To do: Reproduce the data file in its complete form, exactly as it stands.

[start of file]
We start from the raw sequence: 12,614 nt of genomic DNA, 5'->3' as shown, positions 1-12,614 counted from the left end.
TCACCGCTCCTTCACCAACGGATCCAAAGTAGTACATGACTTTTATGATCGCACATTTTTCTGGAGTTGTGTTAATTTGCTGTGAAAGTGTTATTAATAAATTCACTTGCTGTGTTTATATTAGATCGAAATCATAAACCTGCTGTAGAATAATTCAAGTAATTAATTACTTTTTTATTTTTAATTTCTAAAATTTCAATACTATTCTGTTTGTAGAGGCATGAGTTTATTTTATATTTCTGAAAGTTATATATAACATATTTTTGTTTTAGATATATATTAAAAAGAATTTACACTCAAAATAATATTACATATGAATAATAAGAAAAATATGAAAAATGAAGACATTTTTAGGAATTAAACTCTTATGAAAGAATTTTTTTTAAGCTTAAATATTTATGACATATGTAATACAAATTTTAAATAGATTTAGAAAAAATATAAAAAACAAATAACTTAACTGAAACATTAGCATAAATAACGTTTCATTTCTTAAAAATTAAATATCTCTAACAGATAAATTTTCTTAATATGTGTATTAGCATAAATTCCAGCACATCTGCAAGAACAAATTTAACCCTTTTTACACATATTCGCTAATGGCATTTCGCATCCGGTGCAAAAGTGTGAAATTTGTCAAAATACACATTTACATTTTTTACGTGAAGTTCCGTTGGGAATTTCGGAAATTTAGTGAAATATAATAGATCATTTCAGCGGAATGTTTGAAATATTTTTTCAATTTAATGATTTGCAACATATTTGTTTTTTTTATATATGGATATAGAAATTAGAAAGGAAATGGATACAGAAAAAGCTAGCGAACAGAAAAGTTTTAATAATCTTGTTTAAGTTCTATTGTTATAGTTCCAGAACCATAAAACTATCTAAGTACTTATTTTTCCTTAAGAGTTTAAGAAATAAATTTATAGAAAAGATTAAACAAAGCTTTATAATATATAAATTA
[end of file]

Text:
We start from the raw sequence: 12,614 nt of genomic DNA, 5'->3' as shown, positions 1-12,614 counted from the left end.
TCACCGCTCCTTCACCAACGGATCCAAAGTAGTACATGACTTTTATGATCGCACATTTTTCTGGAGTTGTGTTAATTTGCTGTGAAAGTGTTATTAATAAATTCACTTGCTGTGTTTATATTAGATCGAAATCATAAACCTGCTGTAGAATAATTCAAGTAATTAATTACTTTTTTATTTTTAATTTCTAAAATTTCAATACTATTCTGTTTGTAGAGGCATGAGTTTATTTTATATTTCTGAAAGTTATATATAACATATTTTTGTTTTAGATATATATTAAAAAGAATTTACACTCAAAATAATATTACATATGAATAATAAGAAAAATATGAAAAATGAAGACATTTTTAGGAATTAAACTCTTATGAAAGAATTTTTTTTAAGCTTAAATATTTATGACATATGTAATACAAATTTTAAATAGATTTAGAAAAAATATAAAAAACAAATAACTTAACTGAAACATTAGCATAAATAACGTTTCATTTCTTAAAAATTAAATATCTCTAACAGATAAATTTTCTTAATATGTGTATTAGCATAAATTCCAGCACATCTGCAAGAACAAATTTAACCCTTTTTACACATATTCGCTAATGGCATTTCGCATCCGGTGCAAAAGTGTGAAATTTGTCAAAATACACATTTACATTTTTTACGTGAAGTTCCGTTGGGAATTTCGGAAATTTAGTGAAATATAATAGATCATTTCAGCGGAATGTTTGAAATATTTTTTCAATTTAATGATTTGCAACATATTTGTTTTTTTTATATATGGATATAGAAATTAGAAAGGAAATGGATACAGAAAAAGCTAGCGAACAGAAAAGTTTTAATAATCTTGTTTAAGTTCTATTGTTATAGTTCCAGAACCATAAAACTATCTAAGTACTTATTTTTCCTTAAGAGTTTAAGAAATAAATTTATAGAAAAGATTAAACAAAGCTTTATAATATATAAATTA